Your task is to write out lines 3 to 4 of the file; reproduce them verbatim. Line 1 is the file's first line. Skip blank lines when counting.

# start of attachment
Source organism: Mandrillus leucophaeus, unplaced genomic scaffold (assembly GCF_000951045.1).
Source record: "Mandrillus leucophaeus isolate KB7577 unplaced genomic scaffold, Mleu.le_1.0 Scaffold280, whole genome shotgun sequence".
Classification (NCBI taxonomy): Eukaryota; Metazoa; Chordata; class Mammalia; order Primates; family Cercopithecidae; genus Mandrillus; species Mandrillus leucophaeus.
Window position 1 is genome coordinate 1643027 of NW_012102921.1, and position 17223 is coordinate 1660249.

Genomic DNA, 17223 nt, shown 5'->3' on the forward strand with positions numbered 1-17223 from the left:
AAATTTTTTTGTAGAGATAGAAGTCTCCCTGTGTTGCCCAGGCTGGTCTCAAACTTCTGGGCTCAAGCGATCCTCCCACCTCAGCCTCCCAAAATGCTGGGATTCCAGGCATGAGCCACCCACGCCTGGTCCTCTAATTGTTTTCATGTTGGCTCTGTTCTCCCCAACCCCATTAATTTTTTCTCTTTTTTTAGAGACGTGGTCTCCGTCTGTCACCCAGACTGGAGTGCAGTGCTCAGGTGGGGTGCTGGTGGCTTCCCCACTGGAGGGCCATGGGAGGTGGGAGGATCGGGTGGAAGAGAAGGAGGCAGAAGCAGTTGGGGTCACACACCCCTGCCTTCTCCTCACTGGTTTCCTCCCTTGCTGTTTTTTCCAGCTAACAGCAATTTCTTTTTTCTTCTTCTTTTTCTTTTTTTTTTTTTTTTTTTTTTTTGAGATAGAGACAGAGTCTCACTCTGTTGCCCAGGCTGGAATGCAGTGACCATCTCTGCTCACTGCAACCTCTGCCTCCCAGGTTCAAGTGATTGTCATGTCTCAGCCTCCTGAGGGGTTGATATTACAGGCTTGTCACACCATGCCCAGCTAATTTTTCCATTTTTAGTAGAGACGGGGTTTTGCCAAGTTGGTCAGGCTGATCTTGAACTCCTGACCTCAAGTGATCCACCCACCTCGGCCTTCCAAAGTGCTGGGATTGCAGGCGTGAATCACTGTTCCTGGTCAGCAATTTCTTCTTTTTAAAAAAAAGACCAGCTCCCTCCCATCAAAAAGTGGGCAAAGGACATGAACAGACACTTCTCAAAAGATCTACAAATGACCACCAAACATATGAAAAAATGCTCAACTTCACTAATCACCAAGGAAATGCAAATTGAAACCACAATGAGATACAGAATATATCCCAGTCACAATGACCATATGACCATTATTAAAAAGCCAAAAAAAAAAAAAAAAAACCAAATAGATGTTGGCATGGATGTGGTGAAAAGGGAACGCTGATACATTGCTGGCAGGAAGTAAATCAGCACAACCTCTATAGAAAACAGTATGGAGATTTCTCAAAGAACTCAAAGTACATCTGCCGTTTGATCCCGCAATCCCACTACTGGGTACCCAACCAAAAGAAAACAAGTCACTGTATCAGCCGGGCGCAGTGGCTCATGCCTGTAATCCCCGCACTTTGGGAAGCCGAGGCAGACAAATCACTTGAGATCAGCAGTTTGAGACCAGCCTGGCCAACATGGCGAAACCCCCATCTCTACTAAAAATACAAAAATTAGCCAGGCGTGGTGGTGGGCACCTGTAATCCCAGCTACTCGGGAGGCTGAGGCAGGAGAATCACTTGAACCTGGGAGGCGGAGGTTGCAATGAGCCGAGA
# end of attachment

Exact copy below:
Classification (NCBI taxonomy): Eukaryota; Metazoa; Chordata; class Mammalia; order Primates; family Cercopithecidae; genus Mandrillus; species Mandrillus leucophaeus.
Window position 1 is genome coordinate 1643027 of NW_012102921.1, and position 17223 is coordinate 1660249.